In April, the US Food and Drug Administration (FDA) recommended the approval of Renflexis, a biosimilar version of Johnson & Johnson’s autoimmune biologic Remicade (infliximab) developed by Samsung Bioepis.
And yesterday the Korean drugmaker’s US commercialisation partner Merck & Co. – known as MSD outside North America – announced the launch of Renflexis (infliximab-abda) for injection to treat the same indications as Remicade.
The product becomes the second version of Remicade to become available in the US after Pfizer launched Inflectra (infliximab-dyyb), developed by Korean drugmaker Celltrion, late last year.
Inflectra entered the market at a 15% discount to the wholesaler acquisition cost of the reference product, but Merck is looking to undercut this by introducing Renflexis at $753.39, a discount of 35% on the list price of Remicade.
"With respect to commercialisation, while Merck is not commenting specifically on details of its commercial strategy for Renflexis in the US, each market and molecule is different and we will deploy different strategies based on the specific needs of each market," spokesman Robert Consalvo told Biopharma-Reporter.
"Merck believes that biosimilars have the potential to help increase access to important medicines that patients need, while also providing savings for the healthcare system, and that our pricing of Renflexis in the US is an example of how we are working to help ensure medicines and vaccines are affordable."
Renflexis is the third biosimilar to be launched in the US, following Sandoz’s version of Amgen’s Neupogen (filgrastim), Zarxio, in September 2015 and Inflectra. A Sandoz version of Amgen’s Enbrel (etanercept) and an Amgen version of AbbVie’s Humira (adalimumab) were approved in August and September 2016, but neither has yet been launched.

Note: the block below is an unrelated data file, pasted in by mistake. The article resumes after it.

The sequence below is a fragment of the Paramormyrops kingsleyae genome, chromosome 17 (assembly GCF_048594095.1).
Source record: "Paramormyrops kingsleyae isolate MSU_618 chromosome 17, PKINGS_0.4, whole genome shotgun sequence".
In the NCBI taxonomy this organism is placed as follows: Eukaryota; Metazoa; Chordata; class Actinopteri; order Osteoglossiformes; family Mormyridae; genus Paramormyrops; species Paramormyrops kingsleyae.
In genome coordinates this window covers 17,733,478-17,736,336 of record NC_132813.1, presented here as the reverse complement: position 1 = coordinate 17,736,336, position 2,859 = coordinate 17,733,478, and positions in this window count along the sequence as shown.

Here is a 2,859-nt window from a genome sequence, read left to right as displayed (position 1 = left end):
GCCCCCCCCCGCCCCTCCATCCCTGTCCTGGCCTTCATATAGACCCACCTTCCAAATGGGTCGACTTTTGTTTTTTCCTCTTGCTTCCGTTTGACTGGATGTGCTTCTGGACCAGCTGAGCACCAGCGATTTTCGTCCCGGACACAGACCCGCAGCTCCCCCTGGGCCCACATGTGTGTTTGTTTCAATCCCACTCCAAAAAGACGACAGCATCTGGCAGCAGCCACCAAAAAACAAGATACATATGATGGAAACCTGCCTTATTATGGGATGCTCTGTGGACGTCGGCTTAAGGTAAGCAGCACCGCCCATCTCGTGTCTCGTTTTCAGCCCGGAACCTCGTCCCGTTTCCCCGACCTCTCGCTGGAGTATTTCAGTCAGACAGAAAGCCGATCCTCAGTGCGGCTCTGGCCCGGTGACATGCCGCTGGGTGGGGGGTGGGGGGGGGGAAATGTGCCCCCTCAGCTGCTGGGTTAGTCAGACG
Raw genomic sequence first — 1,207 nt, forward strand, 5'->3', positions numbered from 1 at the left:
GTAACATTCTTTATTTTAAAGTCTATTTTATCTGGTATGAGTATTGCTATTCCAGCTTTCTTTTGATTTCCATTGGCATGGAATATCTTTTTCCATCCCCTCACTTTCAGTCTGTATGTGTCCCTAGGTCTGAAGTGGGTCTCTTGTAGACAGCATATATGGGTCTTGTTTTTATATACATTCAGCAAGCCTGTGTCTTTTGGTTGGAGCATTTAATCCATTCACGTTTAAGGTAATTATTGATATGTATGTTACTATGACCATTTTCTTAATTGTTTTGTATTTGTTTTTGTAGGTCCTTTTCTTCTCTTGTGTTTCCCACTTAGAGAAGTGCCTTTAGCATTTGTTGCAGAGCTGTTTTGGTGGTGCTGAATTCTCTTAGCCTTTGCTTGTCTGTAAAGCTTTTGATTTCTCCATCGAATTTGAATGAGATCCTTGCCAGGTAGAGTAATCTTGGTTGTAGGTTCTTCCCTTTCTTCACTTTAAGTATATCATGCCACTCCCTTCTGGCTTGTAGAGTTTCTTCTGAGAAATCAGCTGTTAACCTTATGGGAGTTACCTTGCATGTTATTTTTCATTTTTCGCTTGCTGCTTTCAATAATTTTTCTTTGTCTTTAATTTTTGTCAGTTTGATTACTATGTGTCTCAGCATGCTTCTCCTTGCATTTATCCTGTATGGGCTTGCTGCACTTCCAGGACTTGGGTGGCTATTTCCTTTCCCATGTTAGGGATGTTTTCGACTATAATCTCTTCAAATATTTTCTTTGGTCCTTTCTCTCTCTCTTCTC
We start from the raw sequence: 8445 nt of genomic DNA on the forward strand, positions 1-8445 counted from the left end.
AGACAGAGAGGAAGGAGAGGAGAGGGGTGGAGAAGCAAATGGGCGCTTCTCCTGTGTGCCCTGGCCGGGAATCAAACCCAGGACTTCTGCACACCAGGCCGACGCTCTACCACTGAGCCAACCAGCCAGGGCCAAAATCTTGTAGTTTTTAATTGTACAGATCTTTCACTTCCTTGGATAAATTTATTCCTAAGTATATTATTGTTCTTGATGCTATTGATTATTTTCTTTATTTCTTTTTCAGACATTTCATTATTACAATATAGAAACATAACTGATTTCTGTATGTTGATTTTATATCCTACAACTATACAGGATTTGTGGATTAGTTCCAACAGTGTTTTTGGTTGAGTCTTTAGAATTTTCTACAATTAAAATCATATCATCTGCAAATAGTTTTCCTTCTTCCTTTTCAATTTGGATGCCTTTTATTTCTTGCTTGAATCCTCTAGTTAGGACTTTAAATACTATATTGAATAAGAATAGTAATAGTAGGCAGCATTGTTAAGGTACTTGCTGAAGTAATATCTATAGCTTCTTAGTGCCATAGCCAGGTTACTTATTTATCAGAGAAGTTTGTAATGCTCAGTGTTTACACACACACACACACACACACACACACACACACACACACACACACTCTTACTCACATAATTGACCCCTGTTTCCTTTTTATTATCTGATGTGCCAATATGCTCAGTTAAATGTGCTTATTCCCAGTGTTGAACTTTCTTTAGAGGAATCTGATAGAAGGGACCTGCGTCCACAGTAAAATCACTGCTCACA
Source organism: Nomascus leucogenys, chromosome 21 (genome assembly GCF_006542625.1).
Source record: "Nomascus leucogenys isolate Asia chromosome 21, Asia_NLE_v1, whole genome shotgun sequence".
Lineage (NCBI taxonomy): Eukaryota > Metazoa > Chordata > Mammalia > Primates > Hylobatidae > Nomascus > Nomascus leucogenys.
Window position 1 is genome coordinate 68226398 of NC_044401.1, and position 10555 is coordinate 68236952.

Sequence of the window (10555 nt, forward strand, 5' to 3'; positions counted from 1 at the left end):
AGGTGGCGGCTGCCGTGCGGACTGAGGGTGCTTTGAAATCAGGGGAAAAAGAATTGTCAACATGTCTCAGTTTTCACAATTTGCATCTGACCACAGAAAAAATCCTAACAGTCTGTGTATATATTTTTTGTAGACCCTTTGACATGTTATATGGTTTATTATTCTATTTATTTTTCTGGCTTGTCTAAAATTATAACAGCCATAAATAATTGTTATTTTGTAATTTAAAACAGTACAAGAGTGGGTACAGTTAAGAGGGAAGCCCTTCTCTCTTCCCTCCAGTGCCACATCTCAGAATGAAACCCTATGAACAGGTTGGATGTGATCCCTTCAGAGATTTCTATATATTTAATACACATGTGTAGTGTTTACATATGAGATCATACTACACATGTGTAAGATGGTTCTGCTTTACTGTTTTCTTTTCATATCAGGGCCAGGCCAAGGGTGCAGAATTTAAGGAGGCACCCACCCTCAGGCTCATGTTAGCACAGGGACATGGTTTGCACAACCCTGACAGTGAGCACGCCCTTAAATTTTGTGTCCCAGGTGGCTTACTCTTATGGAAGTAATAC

J&J confident to retain sales
J&J – which told investors last week it had seen only a 5% decline in Remicade sales since the introduction of Inflectra rather thean the forecasted 10-15% – said physicians' trust of Remicade would ensure it remained competitive.
"People living with autoimmune diseases who are taking biologics have often undergone and failed treatment with several other medicines, often for several years, before achieving control of their symptoms with their current therapy. We are therefore focused on making sure people who are currently stable on Remicade can stay on Remicade, and aren’t told they have to switch to a biosimilar," spokeswoman Caroline Parvis told us.
"We are also working to ensure physicians who want to prescribe REMICADE as the first choice have access to do so. In fact, Remicade has 96% first line biologic access for commercial patients. Of note, 74% of commercial medical lives are covered by plans that prefer Remicade."
Furthermore, she added similar to Inflectra, Merck’s biosimilar was not granted an interchangeable designation by the FDA. "There are no approved interchangeable biosimilars and to our knowledge, no studies have been conducted with the goal of demonstrating interchangeability with Remicade."
At the time of publication, Pfizer had not responded to a request for comment on the launch of Renflexis and its 35% discount rate.